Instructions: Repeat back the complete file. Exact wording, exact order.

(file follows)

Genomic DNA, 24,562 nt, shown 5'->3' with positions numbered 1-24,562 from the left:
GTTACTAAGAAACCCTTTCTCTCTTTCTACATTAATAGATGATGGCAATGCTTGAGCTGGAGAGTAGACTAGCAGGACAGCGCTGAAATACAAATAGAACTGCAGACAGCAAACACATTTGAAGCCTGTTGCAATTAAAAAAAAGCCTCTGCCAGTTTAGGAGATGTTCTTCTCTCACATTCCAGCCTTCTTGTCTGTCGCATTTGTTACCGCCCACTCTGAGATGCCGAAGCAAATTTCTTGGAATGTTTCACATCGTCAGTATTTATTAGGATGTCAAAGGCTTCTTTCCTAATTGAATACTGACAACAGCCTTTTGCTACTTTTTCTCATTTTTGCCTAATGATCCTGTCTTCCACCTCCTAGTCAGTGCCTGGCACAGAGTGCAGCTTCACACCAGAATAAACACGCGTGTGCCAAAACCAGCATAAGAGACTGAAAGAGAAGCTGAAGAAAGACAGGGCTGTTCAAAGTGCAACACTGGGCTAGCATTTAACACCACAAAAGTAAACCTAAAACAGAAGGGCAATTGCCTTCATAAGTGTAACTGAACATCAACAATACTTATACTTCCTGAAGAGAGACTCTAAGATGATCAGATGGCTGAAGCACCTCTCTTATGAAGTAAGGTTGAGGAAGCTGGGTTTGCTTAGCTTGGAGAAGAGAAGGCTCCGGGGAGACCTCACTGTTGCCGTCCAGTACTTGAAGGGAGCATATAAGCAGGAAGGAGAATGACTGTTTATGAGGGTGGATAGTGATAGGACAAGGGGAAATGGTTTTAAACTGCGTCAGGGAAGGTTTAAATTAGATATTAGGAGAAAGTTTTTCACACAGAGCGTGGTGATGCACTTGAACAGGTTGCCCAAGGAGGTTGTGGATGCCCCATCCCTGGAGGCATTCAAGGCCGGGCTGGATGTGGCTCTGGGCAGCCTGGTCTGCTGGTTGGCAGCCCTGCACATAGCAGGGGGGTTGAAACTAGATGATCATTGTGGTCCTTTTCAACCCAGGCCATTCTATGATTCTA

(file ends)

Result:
Genomic DNA, 24,562 nt, shown 5'->3' with positions numbered 1-24,562 from the left:
GTTACTAAGAAACCCTTTCTCTCTTTCTACATTAATAGATGATGGCAATGCTTGAGCTGGAGAGTAGACTAGCAGGACAGCGCTGAAATACAAATAGAACTGCAGACAGCAAACACATTTGAAGCCTGTTGCAATTAAAAAAAAGCCTCTGCCAGTTTAGGAGATGTTCTTCTCTCACATTCCAGCCTTCTTGTCTGTCGCATTTGTTACCGCCCACTCTGAGATGCCGAAGCAAATTTCTTGGAATGTTTCACATCGTCAGTATTTATTAGGATGTCAAAGGCTTCTTTCCTAATTGAATACTGACAACAGCCTTTTGCTACTTTTTCTCATTTTTGCCTAATGATCCTGTCTTCCACCTCCTAGTCAGTGCCTGGCACAGAGTGCAGCTTCACACCAGAATAAACACGCGTGTGCCAAAACCAGCATAAGAGACTGAAAGAGAAGCTGAAGAAAGACAGGGCTGTTCAAAGTGCAACACTGGGCTAGCATTTAACACCACAAAAGTAAACCTAAAACAGAAGGGCAATTGCCTTCATAAGTGTAACTGAACATCAACAATACTTATACTTCCTGAAGAGAGACTCTAAGATGATCAGATGGCTGAAGCACCTCTCTTATGAAGTAAGGTTGAGGAAGCTGGGTTTGCTTAGCTTGGAGAAGAGAAGGCTCCGGGGAGACCTCACTGTTGCCGTCCAGTACTTGAAGGGAGCATATAAGCAGGAAGGAGAATGACTGTTTATGAGGGTGGATAGTGATAGGACAAGGGGAAATGGTTTTAAACTGCGTCAGGGAAGGTTTAAATTAGATATTAGGAGAAAGTTTTTCACACAGAGCGTGGTGATGCACTTGAACAGGTTGCCCAAGGAGGTTGTGGATGCCCCATCCCTGGAGGCATTCAAGGCCGGGCTGGATGTGGCTCTGGGCAGCCTGGTCTGCTGGTTGGCAGCCCTGCACATAGCAGGGGGGTTGAAACTAGATGATCATTGTGGTCCTTTTCAACCCAGGCCATTCTATGATTCTA